The minister was a nice-seeming youngish man who made a couple of jokes and generally beamed at everyone. He had a fine loud voice and a trimmed beard. I confess (I give with one hand and take away with the other - I told you this was going to make me sound like an ingrate)to being put off by his wardrobe choice, which included a sport coat and did not include a collar. The ensemble was set off by a medallion of unknown symbolism mid-chest. The whole style-package reminded me of Dr. Zayuss (sp?) the chief intellectual orangutan in the Planet of the Apes. During the sermon, I started drifting through the said hymnal supplement, which I had not seen before. It included the expected additions of hymns in Spanish and generally reflective of the crunchy-granola branch of modern Methodism. The piece of the Sermon that I did catch involved how all of us could be wombs for God - including six-year-old children who don't know what wombs are and 85 year old men. I think I get the drift but this is not exactly one for the ages. John Milton may rest easy in his grave.
Sorry all you nice peace-kissing Methodists. Really, I was glad to have gone despite all this mean-spirited carping. Everyone was nice.
In other news:
Latest deep thinking has me considering the effects of time on us all. I will be 42 in a few weeks and feel like I am coming apart like a cheap suit. Belly expanding, joints aching. I clutch at bannisters when the wheather is changing to rain (my right knee and ankle protesting). I spent a day in November shampooing rugs at the Burlington condo and my forearm and wrist have not recovered from the day's squeezing of the trigger on the carpet cleaner. I looked around at the old people in church realizing - those people are not "other" those people are me - if I live long enough. I am half deaf, slightly incontinent, name it and its starting to give out.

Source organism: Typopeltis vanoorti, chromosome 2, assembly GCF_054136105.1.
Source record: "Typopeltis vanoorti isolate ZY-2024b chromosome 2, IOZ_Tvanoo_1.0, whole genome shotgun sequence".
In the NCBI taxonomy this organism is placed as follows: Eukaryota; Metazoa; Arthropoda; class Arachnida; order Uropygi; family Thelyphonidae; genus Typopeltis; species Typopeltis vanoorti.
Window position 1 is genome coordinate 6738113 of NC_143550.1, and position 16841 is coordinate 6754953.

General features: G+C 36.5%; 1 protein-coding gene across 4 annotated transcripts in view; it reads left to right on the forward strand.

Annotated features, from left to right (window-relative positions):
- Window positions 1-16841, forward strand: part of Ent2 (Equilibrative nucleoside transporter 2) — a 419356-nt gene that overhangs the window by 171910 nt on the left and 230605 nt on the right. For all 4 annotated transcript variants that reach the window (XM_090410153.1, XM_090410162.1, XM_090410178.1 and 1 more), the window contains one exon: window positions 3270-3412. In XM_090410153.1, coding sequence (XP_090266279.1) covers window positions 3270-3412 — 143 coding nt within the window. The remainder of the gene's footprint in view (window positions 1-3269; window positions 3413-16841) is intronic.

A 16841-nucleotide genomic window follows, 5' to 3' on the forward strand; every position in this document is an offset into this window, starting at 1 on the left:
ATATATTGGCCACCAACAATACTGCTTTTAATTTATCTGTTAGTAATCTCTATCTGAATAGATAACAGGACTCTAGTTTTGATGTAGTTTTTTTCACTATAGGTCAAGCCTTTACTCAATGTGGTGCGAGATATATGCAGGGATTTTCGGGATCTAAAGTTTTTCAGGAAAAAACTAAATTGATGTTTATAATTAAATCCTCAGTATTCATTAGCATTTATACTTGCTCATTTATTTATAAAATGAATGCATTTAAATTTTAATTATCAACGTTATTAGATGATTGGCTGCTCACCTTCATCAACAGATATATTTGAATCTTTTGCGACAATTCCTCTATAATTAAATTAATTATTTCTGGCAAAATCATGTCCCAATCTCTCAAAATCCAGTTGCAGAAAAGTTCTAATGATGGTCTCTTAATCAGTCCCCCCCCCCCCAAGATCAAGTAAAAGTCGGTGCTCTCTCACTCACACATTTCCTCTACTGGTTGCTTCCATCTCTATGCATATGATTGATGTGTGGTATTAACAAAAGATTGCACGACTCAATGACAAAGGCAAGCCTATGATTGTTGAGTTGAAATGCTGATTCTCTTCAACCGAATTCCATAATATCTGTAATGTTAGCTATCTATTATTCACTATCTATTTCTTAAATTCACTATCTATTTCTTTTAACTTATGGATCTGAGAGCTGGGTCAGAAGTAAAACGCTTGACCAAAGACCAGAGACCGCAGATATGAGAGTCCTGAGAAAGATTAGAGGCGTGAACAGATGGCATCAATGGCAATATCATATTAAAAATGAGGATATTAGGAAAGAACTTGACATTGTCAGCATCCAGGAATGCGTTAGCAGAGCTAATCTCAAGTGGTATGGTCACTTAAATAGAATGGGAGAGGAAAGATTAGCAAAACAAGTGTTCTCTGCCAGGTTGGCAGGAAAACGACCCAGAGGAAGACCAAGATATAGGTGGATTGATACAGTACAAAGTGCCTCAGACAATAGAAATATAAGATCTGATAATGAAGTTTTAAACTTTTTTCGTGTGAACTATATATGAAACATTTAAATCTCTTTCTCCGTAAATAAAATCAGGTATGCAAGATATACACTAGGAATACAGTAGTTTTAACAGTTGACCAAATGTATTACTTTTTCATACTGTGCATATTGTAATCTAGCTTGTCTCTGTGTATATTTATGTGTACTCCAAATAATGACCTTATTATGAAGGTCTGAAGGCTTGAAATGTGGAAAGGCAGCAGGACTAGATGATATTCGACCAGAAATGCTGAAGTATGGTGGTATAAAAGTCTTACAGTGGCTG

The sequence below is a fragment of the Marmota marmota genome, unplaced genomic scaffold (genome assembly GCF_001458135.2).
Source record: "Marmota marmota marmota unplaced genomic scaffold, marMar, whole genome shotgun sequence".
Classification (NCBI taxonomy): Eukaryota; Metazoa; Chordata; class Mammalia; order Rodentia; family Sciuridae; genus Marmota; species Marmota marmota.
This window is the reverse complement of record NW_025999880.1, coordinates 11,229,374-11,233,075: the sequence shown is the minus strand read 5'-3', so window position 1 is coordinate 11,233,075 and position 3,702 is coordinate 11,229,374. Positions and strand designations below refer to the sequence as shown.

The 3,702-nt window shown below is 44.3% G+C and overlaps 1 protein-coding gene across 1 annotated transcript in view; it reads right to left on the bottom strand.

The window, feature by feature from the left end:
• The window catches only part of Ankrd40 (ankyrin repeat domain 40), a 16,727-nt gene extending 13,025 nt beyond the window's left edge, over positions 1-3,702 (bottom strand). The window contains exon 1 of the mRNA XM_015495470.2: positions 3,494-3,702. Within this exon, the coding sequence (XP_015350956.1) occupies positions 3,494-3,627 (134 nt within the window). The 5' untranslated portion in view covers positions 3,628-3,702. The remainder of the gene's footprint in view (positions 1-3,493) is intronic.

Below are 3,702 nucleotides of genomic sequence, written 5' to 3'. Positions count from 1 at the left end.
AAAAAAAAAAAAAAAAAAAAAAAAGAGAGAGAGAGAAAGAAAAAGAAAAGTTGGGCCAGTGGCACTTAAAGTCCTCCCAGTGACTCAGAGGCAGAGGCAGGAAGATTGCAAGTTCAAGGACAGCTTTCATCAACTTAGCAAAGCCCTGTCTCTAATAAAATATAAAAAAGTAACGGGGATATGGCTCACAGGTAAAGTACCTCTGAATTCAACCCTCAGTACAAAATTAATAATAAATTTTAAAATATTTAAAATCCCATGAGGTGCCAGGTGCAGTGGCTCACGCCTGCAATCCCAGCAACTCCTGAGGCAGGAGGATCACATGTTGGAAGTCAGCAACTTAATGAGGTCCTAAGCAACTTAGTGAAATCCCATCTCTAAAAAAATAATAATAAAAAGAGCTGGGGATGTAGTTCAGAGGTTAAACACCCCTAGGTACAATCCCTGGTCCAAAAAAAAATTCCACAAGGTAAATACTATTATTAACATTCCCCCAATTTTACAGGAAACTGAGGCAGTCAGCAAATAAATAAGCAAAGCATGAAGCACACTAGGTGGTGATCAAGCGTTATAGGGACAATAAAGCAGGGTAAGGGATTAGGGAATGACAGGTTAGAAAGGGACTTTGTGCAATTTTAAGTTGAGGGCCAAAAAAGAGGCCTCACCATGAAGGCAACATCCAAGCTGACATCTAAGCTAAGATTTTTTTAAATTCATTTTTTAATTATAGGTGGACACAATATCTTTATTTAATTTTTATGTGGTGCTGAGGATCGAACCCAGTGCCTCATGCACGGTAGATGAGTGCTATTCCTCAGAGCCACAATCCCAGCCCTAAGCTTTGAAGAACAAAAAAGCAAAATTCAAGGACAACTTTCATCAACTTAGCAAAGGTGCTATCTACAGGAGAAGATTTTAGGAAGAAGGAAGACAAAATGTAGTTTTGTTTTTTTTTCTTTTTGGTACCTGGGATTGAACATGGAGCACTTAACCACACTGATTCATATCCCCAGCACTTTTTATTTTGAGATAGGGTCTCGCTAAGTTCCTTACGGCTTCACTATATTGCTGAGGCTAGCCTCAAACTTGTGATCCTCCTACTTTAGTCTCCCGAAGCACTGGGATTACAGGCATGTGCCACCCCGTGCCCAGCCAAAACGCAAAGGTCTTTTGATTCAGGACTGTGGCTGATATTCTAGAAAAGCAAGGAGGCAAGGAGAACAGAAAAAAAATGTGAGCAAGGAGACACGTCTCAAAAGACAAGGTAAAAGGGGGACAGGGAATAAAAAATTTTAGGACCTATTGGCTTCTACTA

And so, if we are lucky to live to be old, time will beat us down into a creaking, failing disaster of the flesh. Then, of course, eventually the flesh will fail altogether and we will be nothing but an assemblage of molecules. These will fall apart into dust. Just like it says in the Bible. Someday it will all be incinerated when the sun goes red dwarf, then what's left of these bodies of ours will be space dust. Talk about a downer.
But - but - when you run this scenario in reverse, you have to stop and think - from whence did we come? It's all part of the same picture, right? Here is the brighter aspect. From this same dust, these inert molecules, we have been assembled - almost ex nihilo (Water, dust, electricty, DNA a fabulous elegance - life). I remember seeing a documentary or maybe a 60 minutes piece as a kid where they were interviewing some European eminence - perhaps Franco Zefferelli?- and whoever it was was talking about the achievements of the artists of the Italian Renaissance. He said that their art was the product of their knowledge that they were a part of God. When I think in these terms I understand what he meant. What can be done by a human person with the confidence of being a part of the God that made him? See: Italian Renaissance; Bach, etc. All the glories of our species have their roots somehow in this fact.
In the movie, The Hours, I recall a scene where Virginia Woolf is asked by her little niece "where do we go when we die" and Virgina's answer is "from where we came." I have no way of knowing if this exchange ever took place, of course, but I think it is true - if you know what I mean.